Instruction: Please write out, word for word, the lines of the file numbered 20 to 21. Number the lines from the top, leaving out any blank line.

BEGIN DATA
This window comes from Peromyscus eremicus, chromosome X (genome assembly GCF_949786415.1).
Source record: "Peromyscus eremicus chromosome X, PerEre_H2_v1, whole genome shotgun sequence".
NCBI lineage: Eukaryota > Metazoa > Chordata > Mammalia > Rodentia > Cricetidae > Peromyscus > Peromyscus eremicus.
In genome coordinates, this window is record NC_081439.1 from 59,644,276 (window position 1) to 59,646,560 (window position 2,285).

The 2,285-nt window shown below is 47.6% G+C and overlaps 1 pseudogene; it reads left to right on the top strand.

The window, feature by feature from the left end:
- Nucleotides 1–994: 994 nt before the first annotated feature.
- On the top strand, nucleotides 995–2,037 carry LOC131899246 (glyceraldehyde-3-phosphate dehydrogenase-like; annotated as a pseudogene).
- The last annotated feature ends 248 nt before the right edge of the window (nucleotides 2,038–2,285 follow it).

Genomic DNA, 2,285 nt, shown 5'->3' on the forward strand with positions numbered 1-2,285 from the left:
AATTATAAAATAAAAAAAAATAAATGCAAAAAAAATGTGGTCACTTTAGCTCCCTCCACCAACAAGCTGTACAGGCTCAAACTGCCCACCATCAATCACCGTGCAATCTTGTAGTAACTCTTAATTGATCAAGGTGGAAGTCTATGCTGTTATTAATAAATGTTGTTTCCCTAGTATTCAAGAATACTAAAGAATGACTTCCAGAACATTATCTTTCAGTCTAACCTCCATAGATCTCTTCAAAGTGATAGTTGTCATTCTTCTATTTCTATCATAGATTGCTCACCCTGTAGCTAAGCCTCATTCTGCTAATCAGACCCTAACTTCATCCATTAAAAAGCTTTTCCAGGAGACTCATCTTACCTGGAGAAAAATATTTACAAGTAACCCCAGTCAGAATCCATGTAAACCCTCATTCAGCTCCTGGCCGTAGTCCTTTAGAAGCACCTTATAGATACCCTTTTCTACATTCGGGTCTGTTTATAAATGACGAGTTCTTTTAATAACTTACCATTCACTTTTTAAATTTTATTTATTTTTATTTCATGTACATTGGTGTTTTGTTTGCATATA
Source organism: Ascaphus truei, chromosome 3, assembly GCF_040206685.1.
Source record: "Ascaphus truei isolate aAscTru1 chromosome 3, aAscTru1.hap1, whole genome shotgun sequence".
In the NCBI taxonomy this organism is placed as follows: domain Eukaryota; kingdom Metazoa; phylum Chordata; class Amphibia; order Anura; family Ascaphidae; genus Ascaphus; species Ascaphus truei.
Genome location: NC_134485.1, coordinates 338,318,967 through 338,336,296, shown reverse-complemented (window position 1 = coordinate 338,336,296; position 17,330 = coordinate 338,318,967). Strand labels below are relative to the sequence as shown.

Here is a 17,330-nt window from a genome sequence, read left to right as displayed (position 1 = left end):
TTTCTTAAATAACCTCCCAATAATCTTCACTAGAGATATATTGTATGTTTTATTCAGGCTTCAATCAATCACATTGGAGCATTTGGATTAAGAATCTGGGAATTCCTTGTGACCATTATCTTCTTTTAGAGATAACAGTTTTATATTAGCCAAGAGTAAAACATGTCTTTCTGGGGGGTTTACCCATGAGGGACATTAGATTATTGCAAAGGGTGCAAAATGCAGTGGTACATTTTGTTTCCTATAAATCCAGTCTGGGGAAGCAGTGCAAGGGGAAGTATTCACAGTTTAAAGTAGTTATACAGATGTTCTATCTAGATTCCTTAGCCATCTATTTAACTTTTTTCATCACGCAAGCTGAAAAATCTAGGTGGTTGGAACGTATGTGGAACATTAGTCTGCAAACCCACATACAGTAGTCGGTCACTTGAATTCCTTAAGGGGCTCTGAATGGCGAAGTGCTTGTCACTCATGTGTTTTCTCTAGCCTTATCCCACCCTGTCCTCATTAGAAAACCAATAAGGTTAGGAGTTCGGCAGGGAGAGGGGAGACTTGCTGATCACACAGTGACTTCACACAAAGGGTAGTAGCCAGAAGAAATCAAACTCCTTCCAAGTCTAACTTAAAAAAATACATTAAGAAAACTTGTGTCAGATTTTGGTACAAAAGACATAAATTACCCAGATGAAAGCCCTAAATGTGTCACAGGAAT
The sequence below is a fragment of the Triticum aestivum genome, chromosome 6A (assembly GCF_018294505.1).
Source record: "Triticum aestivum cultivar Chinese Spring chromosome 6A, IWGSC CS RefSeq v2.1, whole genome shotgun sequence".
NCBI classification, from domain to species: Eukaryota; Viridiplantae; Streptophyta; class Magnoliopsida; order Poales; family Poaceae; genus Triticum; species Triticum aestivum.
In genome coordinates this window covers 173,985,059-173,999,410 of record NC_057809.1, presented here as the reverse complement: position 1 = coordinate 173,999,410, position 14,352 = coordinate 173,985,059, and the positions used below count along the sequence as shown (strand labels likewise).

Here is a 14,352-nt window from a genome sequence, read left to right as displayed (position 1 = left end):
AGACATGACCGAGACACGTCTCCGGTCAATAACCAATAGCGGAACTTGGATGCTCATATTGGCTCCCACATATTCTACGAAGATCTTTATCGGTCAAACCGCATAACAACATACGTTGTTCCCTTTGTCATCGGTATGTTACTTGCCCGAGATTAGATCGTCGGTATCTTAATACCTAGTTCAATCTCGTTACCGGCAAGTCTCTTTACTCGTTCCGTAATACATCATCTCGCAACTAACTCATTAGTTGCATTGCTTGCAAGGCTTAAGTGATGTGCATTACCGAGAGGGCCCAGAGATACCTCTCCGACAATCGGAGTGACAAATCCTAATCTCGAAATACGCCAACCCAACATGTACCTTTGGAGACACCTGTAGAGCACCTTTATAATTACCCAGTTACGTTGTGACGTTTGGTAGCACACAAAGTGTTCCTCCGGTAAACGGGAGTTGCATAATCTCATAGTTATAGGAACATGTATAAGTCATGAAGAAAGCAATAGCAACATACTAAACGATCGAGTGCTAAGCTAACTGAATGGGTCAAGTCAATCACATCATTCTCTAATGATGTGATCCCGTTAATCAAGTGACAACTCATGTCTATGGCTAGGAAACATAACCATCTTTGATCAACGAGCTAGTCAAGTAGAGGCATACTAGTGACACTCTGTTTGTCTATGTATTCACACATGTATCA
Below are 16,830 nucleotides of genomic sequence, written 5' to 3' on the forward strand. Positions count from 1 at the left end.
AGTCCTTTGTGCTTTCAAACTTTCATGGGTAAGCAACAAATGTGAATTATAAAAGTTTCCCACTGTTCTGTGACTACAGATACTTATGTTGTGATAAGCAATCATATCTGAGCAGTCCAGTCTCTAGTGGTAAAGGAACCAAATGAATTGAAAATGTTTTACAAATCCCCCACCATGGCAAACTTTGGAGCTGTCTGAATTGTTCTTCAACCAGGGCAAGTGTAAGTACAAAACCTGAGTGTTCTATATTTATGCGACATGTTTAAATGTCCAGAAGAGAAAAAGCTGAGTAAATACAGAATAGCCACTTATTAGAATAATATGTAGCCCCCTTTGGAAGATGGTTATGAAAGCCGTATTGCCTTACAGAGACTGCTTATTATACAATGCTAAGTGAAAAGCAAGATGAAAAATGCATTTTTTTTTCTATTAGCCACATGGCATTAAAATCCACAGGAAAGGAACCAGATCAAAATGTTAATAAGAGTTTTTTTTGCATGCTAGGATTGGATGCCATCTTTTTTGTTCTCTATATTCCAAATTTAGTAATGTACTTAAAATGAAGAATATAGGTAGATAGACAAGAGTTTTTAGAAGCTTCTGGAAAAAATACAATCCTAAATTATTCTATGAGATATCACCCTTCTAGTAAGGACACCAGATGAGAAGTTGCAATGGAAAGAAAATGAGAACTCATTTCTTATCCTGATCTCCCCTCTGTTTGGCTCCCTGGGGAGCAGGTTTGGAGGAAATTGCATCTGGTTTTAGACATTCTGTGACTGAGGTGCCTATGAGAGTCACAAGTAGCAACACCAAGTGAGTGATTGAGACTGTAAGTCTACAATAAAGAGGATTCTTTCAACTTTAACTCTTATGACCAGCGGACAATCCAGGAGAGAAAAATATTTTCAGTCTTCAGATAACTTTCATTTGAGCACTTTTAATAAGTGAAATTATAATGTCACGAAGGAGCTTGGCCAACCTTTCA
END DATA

NCBI classification, from domain to species: Eukaryota; Viridiplantae; Streptophyta; class Magnoliopsida; order Poales; family Poaceae; genus Triticum; species Triticum aestivum.
In genome coordinates this window covers 173,985,059-173,999,410 of record NC_057809.1, presented here as the reverse complement: position 1 = coordinate 173,999,410, position 14,352 = coordinate 173,985,059, and the positions used below count along the sequence as shown (strand labels likewise).